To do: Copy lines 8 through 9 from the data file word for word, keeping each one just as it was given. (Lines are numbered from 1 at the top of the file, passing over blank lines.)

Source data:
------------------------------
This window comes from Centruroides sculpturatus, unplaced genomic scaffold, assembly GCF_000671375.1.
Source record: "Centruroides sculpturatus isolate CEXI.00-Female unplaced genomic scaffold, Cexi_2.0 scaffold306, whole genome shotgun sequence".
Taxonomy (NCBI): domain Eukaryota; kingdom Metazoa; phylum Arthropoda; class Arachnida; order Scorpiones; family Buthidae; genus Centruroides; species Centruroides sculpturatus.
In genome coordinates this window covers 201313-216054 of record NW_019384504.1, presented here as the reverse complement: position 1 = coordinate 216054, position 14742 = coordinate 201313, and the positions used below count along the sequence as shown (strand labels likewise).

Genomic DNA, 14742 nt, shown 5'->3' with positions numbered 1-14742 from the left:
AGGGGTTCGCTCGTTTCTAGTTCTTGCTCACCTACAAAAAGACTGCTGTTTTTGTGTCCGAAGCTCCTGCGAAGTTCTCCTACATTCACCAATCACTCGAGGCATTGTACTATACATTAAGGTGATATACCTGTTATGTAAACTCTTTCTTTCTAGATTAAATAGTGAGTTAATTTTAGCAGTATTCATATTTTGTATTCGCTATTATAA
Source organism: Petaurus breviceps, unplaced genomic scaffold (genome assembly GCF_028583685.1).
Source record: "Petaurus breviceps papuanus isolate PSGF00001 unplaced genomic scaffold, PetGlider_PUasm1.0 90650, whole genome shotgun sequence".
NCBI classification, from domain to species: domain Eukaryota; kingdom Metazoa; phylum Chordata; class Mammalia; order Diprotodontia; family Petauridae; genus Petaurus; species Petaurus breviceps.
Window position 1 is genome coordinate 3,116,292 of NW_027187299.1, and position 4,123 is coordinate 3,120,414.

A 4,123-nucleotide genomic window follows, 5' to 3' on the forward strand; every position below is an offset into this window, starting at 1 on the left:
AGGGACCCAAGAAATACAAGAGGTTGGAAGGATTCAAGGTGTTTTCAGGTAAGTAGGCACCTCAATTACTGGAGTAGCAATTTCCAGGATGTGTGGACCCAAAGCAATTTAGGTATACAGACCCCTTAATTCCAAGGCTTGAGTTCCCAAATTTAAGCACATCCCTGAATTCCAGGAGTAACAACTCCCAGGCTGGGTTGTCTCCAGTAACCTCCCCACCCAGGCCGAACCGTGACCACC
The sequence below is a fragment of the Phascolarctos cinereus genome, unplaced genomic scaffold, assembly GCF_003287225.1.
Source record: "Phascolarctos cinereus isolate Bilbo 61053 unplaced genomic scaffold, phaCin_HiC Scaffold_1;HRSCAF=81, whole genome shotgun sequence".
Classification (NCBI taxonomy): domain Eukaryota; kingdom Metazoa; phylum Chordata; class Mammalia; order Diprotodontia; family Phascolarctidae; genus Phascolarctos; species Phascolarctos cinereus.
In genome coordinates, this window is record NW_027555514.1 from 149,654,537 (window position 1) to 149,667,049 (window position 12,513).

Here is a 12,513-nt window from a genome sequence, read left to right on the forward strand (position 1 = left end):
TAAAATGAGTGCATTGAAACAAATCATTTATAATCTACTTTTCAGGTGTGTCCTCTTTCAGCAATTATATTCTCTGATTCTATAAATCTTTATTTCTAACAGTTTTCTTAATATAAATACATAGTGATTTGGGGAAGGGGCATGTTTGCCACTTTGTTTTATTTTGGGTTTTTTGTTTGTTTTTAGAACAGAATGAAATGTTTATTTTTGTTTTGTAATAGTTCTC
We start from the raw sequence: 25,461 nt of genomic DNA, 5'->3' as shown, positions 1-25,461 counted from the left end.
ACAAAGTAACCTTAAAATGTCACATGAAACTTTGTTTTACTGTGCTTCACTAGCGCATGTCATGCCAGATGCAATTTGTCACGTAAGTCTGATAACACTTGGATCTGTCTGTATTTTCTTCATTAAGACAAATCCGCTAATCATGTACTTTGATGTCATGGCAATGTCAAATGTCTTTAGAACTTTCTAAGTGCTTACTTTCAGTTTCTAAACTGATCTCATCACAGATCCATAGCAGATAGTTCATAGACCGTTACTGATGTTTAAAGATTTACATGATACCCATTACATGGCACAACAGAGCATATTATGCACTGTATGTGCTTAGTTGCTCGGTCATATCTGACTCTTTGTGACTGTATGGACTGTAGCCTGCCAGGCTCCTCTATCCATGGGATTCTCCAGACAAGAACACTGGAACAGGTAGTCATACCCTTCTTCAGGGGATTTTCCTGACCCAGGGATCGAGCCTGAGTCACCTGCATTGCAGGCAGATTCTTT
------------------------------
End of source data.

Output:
Source record: "Petaurus breviceps papuanus isolate PSGF00001 unplaced genomic scaffold, PetGlider_PUasm1.0 90650, whole genome shotgun sequence".
NCBI classification, from domain to species: domain Eukaryota; kingdom Metazoa; phylum Chordata; class Mammalia; order Diprotodontia; family Petauridae; genus Petaurus; species Petaurus breviceps.